The world’s biggest Atlantic salmon producer wants to start farming fish inside a ship – and the idea has merit, says a report in IOL.
Building traditional fish farms on the open water in Norway has become almost impossible because of state rules intended to curb outbreaks of sea lice, a parasite that can kill young fish.
So raising salmon inside an unwanted cargo ship is one of a few options proposed by Marine Harvest ASA, which is trying to boost production at a time when prices are near a record high.
Output in Norway, the top producer, is falling just as supply declines from the rest of the world. Employing a Panamax vessel better suited to carrying coal or steel was one of the responses to a Norwegian government programme seeking ways to solve the parasite problem and stop farmed fish from escaping into the open sea.
Winning proposals will get coveted farming licences at reduced prices.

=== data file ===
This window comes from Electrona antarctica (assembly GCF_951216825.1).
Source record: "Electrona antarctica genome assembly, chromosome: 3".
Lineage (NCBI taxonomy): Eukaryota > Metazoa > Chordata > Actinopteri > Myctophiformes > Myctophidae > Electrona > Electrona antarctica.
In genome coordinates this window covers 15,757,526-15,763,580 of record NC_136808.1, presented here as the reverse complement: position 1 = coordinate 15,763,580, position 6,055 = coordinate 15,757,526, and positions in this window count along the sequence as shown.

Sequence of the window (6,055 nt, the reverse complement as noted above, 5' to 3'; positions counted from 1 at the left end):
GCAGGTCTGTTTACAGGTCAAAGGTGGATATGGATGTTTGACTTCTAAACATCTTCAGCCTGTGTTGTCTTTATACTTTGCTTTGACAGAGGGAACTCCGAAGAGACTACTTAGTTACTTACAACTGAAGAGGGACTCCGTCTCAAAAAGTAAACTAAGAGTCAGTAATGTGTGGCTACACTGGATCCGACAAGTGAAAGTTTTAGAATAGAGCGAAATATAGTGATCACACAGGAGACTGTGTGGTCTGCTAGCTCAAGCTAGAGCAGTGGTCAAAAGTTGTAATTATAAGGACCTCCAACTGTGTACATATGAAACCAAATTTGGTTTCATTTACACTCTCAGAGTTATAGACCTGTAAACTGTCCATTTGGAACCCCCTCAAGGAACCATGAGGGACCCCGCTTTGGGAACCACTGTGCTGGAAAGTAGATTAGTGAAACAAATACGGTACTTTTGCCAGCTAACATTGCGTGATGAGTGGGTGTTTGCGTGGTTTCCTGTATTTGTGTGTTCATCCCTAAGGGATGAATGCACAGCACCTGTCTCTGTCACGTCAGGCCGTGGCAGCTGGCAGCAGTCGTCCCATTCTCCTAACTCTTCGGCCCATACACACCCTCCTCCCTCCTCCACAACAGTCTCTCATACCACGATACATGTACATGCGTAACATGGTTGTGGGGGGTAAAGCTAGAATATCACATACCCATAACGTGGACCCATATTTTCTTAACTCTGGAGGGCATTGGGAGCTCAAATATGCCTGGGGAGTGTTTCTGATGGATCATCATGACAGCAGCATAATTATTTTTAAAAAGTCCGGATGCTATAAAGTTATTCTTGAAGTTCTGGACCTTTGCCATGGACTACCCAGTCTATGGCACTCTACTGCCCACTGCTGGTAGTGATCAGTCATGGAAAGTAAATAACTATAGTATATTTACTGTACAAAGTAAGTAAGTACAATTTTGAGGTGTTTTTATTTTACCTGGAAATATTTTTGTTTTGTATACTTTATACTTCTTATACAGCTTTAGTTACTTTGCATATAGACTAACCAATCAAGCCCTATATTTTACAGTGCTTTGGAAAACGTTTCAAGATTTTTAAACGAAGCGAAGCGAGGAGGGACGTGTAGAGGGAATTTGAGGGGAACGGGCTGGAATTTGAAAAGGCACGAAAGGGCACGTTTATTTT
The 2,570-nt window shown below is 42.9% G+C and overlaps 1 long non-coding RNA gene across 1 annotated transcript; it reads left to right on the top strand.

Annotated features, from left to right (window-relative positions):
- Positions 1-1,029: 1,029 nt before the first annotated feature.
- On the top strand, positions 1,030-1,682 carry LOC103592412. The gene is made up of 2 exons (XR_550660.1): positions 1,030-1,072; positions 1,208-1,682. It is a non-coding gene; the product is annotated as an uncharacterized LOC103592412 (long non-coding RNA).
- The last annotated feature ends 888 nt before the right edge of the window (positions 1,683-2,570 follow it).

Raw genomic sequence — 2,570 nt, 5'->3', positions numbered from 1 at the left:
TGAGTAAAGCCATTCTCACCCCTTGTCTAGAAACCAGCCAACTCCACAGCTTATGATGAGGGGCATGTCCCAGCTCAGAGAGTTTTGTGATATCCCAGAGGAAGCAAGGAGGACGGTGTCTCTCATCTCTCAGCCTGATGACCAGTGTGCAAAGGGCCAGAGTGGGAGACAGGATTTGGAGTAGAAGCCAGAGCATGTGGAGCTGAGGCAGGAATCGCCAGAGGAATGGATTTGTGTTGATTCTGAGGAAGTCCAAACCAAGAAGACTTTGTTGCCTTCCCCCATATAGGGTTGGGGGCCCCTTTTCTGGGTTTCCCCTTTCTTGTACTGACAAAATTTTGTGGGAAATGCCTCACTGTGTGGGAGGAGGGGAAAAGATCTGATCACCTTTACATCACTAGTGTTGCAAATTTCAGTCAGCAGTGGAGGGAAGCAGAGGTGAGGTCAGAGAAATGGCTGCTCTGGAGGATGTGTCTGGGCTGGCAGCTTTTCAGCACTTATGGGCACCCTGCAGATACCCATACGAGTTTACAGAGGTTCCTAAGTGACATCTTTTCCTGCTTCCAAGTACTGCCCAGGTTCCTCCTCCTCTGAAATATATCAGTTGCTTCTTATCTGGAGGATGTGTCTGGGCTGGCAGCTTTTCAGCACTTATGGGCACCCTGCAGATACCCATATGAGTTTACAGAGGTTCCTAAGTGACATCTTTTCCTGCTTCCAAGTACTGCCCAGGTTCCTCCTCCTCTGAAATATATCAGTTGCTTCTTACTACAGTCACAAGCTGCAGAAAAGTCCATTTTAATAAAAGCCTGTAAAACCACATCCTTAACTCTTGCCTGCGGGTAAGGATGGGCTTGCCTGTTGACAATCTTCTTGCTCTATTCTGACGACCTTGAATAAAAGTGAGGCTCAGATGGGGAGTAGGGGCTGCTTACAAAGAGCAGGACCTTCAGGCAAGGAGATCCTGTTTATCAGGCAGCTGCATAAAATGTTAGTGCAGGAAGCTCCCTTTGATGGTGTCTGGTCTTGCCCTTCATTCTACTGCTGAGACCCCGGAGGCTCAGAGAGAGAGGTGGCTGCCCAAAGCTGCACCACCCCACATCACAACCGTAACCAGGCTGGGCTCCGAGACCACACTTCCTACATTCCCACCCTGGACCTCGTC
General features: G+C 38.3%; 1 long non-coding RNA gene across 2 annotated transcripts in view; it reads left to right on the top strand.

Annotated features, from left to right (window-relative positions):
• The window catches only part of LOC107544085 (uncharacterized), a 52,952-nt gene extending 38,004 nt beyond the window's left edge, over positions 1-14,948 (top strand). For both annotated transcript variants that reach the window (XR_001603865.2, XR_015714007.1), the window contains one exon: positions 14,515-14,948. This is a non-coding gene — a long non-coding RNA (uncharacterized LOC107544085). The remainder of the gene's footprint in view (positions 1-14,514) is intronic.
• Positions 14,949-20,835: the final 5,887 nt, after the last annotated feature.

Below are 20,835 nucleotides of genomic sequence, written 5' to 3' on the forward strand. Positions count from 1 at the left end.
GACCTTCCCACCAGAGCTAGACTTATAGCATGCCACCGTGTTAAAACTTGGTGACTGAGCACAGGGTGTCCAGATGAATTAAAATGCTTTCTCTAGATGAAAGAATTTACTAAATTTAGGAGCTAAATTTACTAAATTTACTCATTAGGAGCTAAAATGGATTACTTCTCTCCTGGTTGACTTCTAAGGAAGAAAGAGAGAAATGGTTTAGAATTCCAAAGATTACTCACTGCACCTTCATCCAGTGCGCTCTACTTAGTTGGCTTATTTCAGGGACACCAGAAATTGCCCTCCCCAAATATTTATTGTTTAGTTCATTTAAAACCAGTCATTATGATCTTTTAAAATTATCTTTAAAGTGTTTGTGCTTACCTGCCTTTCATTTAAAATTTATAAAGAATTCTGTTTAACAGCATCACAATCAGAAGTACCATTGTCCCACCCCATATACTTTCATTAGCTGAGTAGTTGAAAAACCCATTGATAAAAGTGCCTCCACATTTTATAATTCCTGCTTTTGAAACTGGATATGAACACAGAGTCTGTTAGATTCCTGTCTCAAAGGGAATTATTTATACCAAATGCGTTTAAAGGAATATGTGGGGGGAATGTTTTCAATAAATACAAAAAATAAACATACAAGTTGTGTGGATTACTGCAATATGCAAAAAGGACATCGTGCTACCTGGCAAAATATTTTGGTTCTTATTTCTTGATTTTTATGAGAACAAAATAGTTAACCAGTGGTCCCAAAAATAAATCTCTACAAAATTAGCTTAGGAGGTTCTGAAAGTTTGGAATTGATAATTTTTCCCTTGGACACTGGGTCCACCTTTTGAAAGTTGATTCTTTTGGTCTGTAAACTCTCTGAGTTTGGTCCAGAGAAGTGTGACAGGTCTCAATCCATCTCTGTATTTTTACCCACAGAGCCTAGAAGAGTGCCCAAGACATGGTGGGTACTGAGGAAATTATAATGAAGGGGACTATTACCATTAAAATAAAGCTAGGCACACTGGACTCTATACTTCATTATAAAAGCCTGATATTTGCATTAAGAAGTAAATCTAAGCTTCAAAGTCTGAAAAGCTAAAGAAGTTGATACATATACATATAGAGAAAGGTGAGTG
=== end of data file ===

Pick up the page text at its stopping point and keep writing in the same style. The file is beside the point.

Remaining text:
“It’s more or less kick-starting fish farming again in a new way,” Alf-Helge Aarskog, chief executive officer of Marine Harvest, said in an interview last month after the application was submitted.
It’s also a good time to buy a cargo ship. A construction binge fuelled by higher freight rates doubled vessel capacity in the past decade, while shipments of cargoes such as coal and iron ore have expanded at a slower pace.
Daily rates to hire Panamaxes have plunged by 94 percent since 2007. Billionaire oil and shipping tycoon John Fredriksen is Marine Harvest’s biggest shareholder.
Buying a 10-year-old ship would cost about $7 million and modifying it with six holding tanks for fish may cost another $2.5 million to $5 million, said Erik Stavseth, an analyst at Oslo-based investment bank Arctic Securities.
That would put the total bill, including the government license, at about $18 million, less than half as much as building a conventional farm may cost, he said.